A “roving band of feminists” took to the streets, or rather the aisles, in New York City Saturday to protest pharmacies that restrict over-the-counter access to Plan B.
A new study published this week in The Lancet Infectious Diseases suggests that use of hormonal contraceptives, particularly injectables, may double the risk of uninfected women acquiring HIV.
“What are they doing out there?” So-called prayer warriors misinform and mislead the public, intimidate clients, and prevent people from exercising their rights to health care.
Another fight is brewing over Catholic hospitals and reproductive health care – this time in Maryland, where a dispute over building a hospital may result in fewer options for abortion care, contraception, fertility treatments and other health services.
The pill: What’s myth, what’s reality? The first in a series of articles on contraceptive facts provided by the experts.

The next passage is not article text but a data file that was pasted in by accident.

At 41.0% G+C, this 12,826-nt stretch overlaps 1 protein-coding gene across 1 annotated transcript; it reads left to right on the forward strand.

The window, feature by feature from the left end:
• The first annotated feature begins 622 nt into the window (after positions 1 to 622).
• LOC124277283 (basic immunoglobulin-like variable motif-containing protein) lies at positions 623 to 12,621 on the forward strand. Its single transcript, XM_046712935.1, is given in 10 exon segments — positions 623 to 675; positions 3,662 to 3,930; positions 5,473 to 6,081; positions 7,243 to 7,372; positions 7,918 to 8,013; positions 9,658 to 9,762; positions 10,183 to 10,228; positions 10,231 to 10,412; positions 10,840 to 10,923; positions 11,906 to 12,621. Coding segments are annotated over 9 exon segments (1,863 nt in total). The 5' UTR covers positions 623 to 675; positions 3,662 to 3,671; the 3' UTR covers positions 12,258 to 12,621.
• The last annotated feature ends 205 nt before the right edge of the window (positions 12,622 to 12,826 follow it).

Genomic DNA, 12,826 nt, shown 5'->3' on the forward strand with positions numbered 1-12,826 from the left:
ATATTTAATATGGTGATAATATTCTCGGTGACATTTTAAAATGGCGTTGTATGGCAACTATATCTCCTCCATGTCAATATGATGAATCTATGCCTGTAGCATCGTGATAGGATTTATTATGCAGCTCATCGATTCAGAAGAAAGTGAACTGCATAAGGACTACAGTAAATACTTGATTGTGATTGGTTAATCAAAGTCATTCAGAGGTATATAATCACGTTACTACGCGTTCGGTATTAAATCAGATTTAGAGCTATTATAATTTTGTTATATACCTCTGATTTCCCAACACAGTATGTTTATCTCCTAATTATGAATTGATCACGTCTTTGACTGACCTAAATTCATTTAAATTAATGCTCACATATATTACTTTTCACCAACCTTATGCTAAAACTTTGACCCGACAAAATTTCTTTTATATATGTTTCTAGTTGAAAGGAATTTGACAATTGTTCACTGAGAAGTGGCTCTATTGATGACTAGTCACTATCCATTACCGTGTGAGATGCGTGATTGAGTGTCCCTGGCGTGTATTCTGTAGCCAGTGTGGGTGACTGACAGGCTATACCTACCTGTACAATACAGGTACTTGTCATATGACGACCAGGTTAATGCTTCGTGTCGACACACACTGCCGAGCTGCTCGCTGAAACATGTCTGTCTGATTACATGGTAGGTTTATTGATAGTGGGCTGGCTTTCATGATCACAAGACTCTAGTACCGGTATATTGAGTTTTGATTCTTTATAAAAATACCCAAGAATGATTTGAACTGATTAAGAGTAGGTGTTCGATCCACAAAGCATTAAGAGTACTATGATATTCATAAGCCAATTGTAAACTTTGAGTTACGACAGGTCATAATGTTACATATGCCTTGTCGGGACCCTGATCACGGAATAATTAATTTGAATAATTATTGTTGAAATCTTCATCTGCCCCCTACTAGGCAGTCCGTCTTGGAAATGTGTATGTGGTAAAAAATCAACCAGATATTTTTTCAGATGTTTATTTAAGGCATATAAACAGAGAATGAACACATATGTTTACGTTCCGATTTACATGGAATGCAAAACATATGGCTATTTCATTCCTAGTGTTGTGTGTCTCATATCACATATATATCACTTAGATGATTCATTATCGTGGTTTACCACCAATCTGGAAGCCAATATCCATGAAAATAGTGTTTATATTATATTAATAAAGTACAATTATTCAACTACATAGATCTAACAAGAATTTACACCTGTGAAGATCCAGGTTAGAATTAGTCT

The 50th anniversary of the birth control pill has brought a lot of complaining about its lack of perfection. Still, for many women, it remains utterly liberating and effectively keeps its satisfied users from the whole “biology is destiny” thing.
The birth control pill helped redefine the dynamics of motherhood and transform the lives of women, men and their kids, both physically and socially.
Last week, I interviewed Elaine Tyler May about her remarkable new history America and the Pill: A History of Promise, Peril, and Liberation which busts the myth that the pill created the sexual revolution.
The mainstream media loves publishing scare stories about the birth control pill, even when they’re nonsensical or employ shoddy evidence: they attract eyeballs, since both sex hysteria and counter-intuitive ideas attract readers.
However contentious the EC debate remains, emergency contraception itself must not be ignored.